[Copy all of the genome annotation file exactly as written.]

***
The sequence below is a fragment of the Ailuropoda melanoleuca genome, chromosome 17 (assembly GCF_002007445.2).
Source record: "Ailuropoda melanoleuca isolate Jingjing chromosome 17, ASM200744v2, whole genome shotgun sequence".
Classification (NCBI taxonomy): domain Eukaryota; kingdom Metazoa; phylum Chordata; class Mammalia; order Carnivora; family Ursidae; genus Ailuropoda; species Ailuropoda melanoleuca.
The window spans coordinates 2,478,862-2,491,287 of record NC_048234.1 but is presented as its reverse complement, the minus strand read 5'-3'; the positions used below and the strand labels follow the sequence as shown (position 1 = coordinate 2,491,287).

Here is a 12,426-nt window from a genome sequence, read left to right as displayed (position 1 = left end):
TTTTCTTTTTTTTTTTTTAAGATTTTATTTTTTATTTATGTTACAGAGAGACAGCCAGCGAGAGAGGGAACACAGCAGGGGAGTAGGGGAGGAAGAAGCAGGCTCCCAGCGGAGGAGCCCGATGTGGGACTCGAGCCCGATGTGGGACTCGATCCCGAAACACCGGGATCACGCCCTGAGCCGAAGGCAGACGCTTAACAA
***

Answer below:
The sequence below is a fragment of the Ailuropoda melanoleuca genome, chromosome 17 (assembly GCF_002007445.2).
Source record: "Ailuropoda melanoleuca isolate Jingjing chromosome 17, ASM200744v2, whole genome shotgun sequence".
Classification (NCBI taxonomy): domain Eukaryota; kingdom Metazoa; phylum Chordata; class Mammalia; order Carnivora; family Ursidae; genus Ailuropoda; species Ailuropoda melanoleuca.
The window spans coordinates 2,478,862-2,491,287 of record NC_048234.1 but is presented as its reverse complement, the minus strand read 5'-3'; the positions used below and the strand labels follow the sequence as shown (position 1 = coordinate 2,491,287).

Here is a 12,426-nt window from a genome sequence, read left to right as displayed (position 1 = left end):
TTTTCTTTTTTTTTTTTTAAGATTTTATTTTTTATTTATGTTACAGAGAGACAGCCAGCGAGAGAGGGAACACAGCAGGGGAGTAGGGGAGGAAGAAGCAGGCTCCCAGCGGAGGAGCCCGATGTGGGACTCGAGCCCGATGTGGGACTCGATCCCGAAACACCGGGATCACGCCCTGAGCCGAAGGCAGACGCTTAACAA